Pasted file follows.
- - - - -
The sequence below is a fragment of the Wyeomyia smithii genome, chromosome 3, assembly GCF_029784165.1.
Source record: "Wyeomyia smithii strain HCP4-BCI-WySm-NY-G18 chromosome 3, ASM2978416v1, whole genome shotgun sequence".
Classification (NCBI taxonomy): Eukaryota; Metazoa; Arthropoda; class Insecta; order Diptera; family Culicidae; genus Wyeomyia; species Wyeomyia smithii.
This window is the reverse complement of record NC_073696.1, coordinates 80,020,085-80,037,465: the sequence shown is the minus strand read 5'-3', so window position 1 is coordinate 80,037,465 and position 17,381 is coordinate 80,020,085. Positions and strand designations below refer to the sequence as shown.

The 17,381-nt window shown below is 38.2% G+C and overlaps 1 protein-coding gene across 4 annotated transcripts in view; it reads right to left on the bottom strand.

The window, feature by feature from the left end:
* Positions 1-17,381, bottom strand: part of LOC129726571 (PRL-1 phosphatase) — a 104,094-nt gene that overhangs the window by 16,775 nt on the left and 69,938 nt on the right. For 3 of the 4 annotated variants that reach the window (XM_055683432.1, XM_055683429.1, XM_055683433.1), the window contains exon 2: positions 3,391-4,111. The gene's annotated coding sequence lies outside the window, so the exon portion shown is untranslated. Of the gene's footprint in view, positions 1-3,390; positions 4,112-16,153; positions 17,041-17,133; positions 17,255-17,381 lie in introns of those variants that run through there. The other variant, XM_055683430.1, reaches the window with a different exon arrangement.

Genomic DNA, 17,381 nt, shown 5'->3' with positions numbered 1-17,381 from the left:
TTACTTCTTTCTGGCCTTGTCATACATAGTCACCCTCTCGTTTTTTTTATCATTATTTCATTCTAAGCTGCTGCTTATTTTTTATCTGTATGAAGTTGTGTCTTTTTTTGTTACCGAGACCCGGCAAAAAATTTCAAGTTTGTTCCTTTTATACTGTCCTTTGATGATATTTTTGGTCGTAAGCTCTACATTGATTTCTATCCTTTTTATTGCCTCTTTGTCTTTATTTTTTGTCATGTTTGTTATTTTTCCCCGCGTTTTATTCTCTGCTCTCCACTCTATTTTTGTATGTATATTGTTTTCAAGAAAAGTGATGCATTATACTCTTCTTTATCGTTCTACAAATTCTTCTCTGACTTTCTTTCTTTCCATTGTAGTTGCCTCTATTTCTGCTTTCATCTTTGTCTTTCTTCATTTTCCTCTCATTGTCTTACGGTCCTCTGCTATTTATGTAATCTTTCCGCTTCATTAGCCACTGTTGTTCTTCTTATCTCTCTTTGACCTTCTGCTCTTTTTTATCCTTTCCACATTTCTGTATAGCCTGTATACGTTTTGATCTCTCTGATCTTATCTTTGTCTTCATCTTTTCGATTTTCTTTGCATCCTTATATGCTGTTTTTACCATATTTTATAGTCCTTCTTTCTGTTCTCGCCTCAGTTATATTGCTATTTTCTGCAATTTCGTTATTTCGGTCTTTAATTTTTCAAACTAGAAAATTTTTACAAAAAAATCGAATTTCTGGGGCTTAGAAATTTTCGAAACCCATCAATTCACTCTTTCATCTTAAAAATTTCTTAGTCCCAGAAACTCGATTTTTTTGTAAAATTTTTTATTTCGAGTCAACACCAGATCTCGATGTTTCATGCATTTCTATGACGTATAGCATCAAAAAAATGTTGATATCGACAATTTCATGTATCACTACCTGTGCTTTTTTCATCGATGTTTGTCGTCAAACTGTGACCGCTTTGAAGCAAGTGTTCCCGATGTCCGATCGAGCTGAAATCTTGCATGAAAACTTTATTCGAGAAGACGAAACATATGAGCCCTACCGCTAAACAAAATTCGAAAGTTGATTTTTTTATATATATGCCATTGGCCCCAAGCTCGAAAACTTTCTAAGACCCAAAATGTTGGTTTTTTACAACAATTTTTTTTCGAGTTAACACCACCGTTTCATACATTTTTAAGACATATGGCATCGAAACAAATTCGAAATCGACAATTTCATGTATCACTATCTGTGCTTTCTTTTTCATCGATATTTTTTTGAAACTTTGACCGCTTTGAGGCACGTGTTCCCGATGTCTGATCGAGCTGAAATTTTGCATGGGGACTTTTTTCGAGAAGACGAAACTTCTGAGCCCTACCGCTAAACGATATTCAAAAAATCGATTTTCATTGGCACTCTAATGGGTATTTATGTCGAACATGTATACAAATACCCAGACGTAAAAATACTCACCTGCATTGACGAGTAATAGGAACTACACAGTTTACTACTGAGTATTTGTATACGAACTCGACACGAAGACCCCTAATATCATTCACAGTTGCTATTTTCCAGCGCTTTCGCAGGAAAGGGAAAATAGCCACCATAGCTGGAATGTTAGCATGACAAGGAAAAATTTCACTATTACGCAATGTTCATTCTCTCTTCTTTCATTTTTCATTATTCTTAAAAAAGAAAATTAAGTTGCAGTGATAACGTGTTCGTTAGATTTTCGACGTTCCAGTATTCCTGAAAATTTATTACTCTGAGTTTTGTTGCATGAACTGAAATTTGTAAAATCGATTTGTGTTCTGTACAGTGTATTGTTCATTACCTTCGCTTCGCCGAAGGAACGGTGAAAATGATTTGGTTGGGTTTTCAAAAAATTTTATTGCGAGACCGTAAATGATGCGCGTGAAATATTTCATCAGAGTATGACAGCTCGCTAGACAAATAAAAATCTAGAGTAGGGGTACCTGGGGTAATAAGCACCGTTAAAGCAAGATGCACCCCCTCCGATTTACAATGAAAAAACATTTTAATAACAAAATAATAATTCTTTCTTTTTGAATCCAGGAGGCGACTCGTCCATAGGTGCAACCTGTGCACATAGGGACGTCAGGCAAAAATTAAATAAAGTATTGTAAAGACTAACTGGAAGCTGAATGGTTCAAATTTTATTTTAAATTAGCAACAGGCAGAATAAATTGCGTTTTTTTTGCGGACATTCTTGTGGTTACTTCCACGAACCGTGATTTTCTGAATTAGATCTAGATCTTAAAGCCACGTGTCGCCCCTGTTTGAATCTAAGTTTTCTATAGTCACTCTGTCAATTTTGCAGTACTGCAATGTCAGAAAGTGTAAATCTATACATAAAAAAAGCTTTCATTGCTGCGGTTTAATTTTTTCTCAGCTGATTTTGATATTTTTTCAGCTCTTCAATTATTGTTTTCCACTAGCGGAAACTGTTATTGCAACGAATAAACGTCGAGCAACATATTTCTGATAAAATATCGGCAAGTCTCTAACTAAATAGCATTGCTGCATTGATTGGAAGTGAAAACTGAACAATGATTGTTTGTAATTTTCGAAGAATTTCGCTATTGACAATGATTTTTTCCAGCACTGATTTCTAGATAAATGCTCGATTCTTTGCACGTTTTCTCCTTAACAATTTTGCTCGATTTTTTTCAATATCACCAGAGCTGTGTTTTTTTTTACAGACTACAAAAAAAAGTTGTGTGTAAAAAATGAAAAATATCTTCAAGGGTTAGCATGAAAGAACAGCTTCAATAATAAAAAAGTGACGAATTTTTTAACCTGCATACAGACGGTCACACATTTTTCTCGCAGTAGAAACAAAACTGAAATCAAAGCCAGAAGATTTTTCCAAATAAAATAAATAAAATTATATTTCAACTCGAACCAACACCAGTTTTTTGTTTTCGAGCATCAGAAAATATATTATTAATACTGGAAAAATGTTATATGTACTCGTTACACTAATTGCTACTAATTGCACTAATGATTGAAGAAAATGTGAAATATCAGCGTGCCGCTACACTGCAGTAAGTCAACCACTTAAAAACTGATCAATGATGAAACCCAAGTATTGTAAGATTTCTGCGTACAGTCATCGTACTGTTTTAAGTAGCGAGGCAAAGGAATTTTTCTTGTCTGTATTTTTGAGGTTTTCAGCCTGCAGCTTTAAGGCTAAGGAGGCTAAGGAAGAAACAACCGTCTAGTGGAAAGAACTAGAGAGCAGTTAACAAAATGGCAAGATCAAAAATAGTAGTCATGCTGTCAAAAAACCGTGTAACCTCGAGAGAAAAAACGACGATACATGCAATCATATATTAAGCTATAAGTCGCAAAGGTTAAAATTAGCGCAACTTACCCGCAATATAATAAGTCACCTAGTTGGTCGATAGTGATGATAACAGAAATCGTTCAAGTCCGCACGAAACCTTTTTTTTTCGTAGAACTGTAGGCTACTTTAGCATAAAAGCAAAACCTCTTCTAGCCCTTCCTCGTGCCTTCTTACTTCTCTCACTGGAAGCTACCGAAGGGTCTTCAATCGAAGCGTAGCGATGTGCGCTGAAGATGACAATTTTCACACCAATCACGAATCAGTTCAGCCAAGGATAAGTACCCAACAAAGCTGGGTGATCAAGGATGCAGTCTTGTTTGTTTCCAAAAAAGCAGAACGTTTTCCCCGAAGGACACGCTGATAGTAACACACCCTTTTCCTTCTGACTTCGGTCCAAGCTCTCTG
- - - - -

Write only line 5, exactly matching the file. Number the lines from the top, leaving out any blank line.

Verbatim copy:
The 17,381-nt window shown below is 38.2% G+C and overlaps 1 protein-coding gene across 4 annotated transcripts in view; it reads right to left on the bottom strand.